See the perfection
Q: When you were in New York and you accomplished so much, did you do it systematically? Did you just see perfection so completely, or did you realize the power of your mind? Just exactly what method did you use?
Lester: Well, when I did it, it was almost incidental. I sat down with a determination to get the answers to the questions, Who am I? What am I? What is this world? What is my relationship to it? And in the process of this I saw the perfection, and that this universe, including this body, was a product of my consciousness, my thinking. I therefore imagined the body as perfect, and instantly it was. Gone were the ulcers, the jaundice, the coronary trouble and other imperfections. It was very easy; it was like an almost effortless thought. (1993, “A Perfect Body”)
Be not the body
We should see the body as other than I. Then, as a puppet, move it around. And this practice will get you to the full knowingness that the body and mind are external to you and are at your command. And when you see this strongly enough you’ll throw the mind out; you’ll work in the realm of omniscience, which is just behind the mind. You won’t need to think any more. Everything will be known and perfectly in tune. Every action will be a right action because you’ll be initiating it from omniscience, which is perfect. (1993, “Healing”)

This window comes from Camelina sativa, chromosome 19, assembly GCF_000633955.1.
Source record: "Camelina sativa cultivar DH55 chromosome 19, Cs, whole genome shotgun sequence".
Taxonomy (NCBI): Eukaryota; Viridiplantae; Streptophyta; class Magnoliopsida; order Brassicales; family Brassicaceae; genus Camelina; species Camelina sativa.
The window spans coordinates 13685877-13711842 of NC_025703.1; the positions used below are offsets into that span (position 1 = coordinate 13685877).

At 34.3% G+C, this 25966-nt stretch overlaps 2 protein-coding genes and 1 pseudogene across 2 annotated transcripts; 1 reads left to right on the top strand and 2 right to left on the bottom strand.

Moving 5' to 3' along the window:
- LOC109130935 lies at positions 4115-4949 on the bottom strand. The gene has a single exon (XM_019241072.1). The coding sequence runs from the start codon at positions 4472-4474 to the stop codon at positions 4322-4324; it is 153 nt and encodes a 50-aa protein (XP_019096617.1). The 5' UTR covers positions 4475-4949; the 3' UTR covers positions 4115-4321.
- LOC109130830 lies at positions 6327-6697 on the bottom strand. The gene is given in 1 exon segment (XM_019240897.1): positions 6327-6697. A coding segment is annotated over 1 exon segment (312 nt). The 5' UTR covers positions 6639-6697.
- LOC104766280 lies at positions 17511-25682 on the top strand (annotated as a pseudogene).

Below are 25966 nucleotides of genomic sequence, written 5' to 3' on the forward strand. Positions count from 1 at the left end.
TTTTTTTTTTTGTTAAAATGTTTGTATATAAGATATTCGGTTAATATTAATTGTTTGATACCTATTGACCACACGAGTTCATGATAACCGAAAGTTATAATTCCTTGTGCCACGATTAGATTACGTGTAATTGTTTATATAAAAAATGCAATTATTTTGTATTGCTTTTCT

The highest state is detachment from the body
The discipline of having an imperfect body and not allowing it to bother you is a very high spiritual discipline. Many fully realized masters go through life with a sick body, setting an example of not giving it importance, because the body is a cage of limitation. We are not in the body but the body is in us. Our greatest limitation is, “I am this body.” Not only is the body a limitation, but there are also hundreds of other limitations associated with it. So, although at first I corrected body imperfections instantly, I now prefer not to correct the body, but to have it not touch me, not even in the slightest, regardless of what is happening to it. This is something I started three or four years ago.